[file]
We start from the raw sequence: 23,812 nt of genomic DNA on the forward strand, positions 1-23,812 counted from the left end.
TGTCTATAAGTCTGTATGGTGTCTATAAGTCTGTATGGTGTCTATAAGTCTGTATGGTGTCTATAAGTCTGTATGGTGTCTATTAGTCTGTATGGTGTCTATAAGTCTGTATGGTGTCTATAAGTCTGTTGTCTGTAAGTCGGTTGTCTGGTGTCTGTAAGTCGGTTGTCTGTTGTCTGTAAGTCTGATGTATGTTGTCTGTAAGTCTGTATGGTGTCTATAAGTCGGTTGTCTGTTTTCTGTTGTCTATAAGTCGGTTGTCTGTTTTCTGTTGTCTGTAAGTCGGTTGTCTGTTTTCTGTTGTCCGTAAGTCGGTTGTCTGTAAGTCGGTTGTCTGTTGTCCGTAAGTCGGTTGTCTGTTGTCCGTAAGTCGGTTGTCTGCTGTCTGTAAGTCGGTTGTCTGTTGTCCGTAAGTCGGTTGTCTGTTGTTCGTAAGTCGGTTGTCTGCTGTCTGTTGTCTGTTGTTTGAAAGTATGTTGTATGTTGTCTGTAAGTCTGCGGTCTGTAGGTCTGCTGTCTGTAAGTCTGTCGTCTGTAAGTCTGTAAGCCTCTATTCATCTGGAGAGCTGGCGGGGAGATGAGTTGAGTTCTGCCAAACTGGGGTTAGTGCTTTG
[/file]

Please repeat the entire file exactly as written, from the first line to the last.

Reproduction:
We start from the raw sequence: 23,812 nt of genomic DNA on the forward strand, positions 1-23,812 counted from the left end.
TGTCTATAAGTCTGTATGGTGTCTATAAGTCTGTATGGTGTCTATAAGTCTGTATGGTGTCTATAAGTCTGTATGGTGTCTATTAGTCTGTATGGTGTCTATAAGTCTGTATGGTGTCTATAAGTCTGTTGTCTGTAAGTCGGTTGTCTGGTGTCTGTAAGTCGGTTGTCTGTTGTCTGTAAGTCTGATGTATGTTGTCTGTAAGTCTGTATGGTGTCTATAAGTCGGTTGTCTGTTTTCTGTTGTCTATAAGTCGGTTGTCTGTTTTCTGTTGTCTGTAAGTCGGTTGTCTGTTTTCTGTTGTCCGTAAGTCGGTTGTCTGTAAGTCGGTTGTCTGTTGTCCGTAAGTCGGTTGTCTGTTGTCCGTAAGTCGGTTGTCTGCTGTCTGTAAGTCGGTTGTCTGTTGTCCGTAAGTCGGTTGTCTGTTGTTCGTAAGTCGGTTGTCTGCTGTCTGTTGTCTGTTGTTTGAAAGTATGTTGTATGTTGTCTGTAAGTCTGCGGTCTGTAGGTCTGCTGTCTGTAAGTCTGTCGTCTGTAAGTCTGTAAGCCTCTATTCATCTGGAGAGCTGGCGGGGAGATGAGTTGAGTTCTGCCAAACTGGGGTTAGTGCTTTG